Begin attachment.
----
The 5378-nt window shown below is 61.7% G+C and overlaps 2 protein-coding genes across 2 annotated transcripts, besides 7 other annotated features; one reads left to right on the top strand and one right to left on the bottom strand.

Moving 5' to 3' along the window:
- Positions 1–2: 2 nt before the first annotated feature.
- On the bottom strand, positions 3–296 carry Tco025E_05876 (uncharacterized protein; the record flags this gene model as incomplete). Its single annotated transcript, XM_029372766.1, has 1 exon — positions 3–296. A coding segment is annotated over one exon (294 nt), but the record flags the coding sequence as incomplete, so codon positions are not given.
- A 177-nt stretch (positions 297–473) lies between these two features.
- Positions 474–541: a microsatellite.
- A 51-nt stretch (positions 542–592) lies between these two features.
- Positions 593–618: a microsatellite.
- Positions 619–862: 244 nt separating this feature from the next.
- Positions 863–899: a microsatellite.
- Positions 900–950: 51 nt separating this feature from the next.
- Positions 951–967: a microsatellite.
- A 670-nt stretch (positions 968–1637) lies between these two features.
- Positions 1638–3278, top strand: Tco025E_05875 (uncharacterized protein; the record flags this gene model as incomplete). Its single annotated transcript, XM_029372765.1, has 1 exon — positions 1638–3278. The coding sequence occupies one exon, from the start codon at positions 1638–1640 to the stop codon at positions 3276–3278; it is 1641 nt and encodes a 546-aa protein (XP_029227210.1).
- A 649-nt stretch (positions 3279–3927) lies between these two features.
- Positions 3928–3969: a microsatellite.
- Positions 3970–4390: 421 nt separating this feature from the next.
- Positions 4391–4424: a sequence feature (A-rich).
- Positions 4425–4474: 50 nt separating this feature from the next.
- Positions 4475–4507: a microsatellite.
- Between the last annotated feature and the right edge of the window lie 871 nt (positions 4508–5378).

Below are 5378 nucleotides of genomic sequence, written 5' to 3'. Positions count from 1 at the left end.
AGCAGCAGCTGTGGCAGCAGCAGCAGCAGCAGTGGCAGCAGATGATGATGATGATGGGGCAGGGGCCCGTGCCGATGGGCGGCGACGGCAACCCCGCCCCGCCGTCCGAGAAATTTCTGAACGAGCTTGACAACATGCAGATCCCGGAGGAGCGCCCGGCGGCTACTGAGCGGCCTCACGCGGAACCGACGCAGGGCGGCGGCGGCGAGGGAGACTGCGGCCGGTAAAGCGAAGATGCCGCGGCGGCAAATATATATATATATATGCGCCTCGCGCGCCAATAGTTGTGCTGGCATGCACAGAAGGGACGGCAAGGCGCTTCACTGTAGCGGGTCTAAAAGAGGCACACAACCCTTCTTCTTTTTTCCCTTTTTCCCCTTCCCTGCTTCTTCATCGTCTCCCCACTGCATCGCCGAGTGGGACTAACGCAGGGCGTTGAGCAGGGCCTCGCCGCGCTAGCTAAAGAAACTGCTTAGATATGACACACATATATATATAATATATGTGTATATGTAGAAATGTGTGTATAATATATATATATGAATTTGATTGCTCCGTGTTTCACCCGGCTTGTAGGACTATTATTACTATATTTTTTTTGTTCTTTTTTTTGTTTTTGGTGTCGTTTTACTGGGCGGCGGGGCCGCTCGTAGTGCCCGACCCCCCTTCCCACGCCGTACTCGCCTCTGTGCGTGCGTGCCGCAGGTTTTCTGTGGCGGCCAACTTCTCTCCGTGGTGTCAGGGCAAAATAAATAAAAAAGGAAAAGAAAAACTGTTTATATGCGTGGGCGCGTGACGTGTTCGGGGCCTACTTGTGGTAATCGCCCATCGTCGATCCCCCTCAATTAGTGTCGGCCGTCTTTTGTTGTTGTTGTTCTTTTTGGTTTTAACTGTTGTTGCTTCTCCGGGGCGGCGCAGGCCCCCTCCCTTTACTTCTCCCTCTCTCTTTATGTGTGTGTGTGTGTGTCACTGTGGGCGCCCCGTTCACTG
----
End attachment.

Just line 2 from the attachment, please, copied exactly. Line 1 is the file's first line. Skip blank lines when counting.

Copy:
Moving 5' to 3' along the window: